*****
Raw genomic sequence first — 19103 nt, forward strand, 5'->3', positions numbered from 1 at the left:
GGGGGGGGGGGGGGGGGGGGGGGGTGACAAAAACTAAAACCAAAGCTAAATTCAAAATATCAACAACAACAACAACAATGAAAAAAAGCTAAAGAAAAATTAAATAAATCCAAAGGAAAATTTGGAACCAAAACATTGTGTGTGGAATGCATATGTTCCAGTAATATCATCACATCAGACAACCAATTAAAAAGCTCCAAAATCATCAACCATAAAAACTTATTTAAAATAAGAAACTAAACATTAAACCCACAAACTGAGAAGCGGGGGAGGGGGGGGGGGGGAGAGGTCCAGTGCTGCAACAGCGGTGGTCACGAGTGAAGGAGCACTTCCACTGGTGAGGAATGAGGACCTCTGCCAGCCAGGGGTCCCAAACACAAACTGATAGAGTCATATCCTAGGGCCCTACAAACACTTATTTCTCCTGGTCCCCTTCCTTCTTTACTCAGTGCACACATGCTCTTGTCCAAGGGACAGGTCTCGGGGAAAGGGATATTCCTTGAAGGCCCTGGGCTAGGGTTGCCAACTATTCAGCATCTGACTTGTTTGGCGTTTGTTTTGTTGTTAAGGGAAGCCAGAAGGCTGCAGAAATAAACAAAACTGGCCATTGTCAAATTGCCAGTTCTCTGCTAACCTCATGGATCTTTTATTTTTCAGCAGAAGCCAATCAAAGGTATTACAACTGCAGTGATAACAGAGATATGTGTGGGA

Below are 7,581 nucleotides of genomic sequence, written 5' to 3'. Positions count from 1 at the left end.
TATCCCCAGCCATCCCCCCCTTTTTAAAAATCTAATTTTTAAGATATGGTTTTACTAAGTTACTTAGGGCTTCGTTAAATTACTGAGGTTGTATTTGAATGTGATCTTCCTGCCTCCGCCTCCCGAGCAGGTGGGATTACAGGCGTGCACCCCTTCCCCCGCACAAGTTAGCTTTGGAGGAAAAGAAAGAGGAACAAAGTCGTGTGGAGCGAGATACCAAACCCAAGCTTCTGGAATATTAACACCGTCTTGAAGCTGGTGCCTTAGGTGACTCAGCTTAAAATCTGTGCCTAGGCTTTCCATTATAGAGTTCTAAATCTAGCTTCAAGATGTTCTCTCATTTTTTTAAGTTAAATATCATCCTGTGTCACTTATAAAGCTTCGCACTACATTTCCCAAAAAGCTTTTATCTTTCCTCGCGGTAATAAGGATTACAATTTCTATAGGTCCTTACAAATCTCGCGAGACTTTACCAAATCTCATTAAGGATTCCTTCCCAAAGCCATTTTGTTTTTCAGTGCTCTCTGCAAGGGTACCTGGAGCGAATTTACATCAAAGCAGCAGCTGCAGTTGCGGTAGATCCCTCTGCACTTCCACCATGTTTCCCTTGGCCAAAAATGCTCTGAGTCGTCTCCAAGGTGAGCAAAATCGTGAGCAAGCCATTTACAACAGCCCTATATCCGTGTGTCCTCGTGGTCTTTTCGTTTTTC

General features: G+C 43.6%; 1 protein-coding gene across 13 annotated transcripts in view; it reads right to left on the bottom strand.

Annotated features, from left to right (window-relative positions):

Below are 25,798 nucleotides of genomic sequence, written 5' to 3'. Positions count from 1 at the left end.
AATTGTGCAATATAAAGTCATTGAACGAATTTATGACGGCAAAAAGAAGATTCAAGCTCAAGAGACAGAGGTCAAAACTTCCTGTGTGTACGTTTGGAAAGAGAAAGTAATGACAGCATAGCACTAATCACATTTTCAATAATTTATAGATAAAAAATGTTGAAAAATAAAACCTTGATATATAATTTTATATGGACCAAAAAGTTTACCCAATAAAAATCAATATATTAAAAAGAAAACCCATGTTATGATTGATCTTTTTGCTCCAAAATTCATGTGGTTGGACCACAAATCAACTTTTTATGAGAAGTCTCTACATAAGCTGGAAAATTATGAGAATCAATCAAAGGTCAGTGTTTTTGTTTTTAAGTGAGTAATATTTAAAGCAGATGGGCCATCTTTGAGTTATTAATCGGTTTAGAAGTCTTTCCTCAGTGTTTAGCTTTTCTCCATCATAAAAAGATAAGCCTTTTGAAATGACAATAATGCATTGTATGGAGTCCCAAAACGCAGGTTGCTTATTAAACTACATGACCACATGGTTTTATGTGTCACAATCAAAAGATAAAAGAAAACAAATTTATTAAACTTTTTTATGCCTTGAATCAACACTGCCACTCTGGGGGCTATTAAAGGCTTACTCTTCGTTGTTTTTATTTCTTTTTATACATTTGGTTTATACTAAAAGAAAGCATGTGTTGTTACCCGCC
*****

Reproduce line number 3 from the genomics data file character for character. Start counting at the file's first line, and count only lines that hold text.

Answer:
Below are 7,581 nucleotides of genomic sequence, written 5' to 3'. Positions count from 1 at the left end.